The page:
Consumers often seek out products that are considered to be the best or most efficient in their class. For this reason, many only consider highly fuel-efficient cars, Energy Star labeled refrigerators, or televisions rated as top performers in consumer magazines. This principle may work with other types of products, but will it work when it comes to the purchase of a high-efficiency heating and/or cooling system?
Contractors are usually eager to learn about new products and services that could potentially differentiate themselves from the competition, and John Burrell definitely falls into that category. Read to find out how.
The U.S. Energy Information Agency (EIA) predicts that during the May-through-September summer driving season this year, regular gasoline retail prices will average about $3.95 per gallon, peaking in May at a monthly average price of $4.01 per gallon.
Many commercial HVAC equipment manufacturers are expecting to see modest growth this year, although the data so far are not encouraging. The good news is that many economists expect the U.S. economy to continue to expand moderately in the months ahead, and that should result in modest gains in construction spending.
Many contractors (and big-box stores) try to grab customers’ attention by advertising the ubiquitous $29 tune-up. So is the $29 tune-up an effective marketing tool that can be used to beef up the customer base? Or is it a pernicious practice that lowers the bar for the HVAC industry? It all depends on your outlook.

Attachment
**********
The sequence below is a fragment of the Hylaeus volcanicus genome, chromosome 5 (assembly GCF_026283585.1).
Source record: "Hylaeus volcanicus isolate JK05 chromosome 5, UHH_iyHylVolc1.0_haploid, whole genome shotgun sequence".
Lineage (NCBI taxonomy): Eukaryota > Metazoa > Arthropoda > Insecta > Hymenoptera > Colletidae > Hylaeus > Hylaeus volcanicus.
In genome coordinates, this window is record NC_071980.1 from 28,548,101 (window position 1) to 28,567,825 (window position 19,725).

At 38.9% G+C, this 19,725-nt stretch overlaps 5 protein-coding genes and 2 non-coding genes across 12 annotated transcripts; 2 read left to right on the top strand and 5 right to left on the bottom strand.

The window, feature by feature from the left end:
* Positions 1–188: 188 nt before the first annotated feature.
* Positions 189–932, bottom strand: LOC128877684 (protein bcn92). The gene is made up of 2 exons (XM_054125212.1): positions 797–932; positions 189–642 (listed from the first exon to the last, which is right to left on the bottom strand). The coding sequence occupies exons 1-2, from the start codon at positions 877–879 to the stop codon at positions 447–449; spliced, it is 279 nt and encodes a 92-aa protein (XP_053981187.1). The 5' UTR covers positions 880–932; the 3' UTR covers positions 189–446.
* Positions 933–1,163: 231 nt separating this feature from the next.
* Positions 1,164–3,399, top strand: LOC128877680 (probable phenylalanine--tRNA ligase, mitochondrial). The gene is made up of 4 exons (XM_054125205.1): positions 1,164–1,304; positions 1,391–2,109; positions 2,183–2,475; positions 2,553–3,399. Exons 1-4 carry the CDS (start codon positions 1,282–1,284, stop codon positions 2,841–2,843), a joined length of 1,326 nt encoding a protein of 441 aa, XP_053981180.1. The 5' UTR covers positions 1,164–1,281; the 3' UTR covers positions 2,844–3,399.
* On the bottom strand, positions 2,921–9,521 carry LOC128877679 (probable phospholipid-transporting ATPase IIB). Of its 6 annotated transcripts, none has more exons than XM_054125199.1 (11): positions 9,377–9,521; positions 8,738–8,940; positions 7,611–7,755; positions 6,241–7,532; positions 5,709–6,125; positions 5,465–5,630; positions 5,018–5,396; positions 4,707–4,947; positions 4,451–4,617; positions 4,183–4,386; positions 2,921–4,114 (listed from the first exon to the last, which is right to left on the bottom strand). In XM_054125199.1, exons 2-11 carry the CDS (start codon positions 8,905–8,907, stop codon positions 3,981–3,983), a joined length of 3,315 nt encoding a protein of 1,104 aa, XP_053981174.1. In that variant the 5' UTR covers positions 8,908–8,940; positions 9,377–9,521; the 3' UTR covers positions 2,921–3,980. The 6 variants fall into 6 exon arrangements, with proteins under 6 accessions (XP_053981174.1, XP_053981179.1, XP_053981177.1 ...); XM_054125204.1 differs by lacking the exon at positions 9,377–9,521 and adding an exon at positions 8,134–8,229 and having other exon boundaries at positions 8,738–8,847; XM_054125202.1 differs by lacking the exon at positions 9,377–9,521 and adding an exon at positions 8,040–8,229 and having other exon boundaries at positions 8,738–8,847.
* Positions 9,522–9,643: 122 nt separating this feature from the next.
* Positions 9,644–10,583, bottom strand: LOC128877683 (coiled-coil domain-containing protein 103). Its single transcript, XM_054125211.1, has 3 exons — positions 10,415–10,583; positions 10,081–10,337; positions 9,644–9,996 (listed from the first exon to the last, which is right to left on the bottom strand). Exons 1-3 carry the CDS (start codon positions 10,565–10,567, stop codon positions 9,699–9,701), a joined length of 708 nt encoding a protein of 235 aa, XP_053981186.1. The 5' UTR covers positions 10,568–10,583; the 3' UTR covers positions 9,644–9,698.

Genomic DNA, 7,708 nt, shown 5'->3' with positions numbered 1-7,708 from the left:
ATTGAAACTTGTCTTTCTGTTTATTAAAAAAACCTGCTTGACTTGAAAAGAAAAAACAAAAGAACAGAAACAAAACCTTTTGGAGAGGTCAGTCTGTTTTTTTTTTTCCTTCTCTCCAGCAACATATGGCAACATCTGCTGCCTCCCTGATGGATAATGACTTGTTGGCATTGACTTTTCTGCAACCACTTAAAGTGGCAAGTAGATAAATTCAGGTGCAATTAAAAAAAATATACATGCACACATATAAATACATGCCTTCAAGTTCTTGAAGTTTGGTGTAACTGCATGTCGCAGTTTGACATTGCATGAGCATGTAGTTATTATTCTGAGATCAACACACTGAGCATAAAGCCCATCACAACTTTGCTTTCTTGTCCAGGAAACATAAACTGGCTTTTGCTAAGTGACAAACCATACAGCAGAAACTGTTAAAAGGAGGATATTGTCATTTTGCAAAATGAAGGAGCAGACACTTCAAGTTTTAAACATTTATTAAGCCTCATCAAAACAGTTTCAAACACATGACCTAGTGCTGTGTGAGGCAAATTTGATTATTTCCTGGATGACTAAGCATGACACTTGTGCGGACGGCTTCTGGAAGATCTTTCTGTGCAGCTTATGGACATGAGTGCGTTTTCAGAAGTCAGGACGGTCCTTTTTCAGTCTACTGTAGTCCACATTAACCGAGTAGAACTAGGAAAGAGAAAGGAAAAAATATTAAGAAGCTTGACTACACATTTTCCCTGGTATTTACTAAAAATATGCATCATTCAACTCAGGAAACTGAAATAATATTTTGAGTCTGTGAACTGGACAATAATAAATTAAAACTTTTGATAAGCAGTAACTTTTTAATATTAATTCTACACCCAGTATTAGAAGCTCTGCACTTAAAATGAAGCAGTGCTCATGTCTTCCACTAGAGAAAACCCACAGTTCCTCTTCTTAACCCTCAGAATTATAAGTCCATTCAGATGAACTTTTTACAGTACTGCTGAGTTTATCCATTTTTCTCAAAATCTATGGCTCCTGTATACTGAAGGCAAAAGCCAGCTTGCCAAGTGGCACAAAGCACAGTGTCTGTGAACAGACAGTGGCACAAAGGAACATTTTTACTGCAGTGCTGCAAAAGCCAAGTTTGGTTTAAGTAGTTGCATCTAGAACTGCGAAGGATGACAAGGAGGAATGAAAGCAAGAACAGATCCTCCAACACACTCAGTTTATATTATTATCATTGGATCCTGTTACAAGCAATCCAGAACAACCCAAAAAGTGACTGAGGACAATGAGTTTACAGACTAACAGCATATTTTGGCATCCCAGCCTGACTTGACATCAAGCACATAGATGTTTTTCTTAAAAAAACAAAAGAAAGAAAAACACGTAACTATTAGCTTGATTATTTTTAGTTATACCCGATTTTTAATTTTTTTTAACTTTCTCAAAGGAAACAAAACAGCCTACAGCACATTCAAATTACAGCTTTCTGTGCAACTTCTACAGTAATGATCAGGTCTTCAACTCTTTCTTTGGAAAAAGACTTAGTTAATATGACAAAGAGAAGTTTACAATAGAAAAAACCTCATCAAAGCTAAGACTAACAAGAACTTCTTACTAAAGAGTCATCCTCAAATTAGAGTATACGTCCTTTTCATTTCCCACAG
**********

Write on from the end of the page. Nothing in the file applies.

Mixed signals make it difficult to determine what to expect over the next year, although most manufacturers echo Gary Clark, senior vice president of marketing, Goodman Global Group Inc., who stated, “Overall, we see 2012 being very similar to 2011.”
The economy has been tough for many HVAC contractors over the last few years, and the signals are mixed as to whether things will get better in 2012. On the positive side, construction employment rose in 28 states and the District of Columbia between December 2010 and December 2011. On the other hand, only 302,000 new homes were sold in 2011, which is 6.2 percent below the 2010 figure.
Last year ended on a disappointing note for many, including distributors. On the bright side, distributors in all U.S. regions ended 2011 in positive territory and also reported higher inventory levels than the same time in 2010. What’s ahead for 2012?
Tool policies should be reviewed at least annually to confirm that contractors and technicians are both satisfied with the arrangement, as well as to ensure that everyone is clear on who provides which tools and what the rules are for broken, lost, or stolen tools.
HVAC contractors are embracing Energy Star for New Homes Version 3, with many noting that even though they must now become certified to participate in the program its stricter guidelines improve quality, reduce callbacks, and raise the bar for the industry.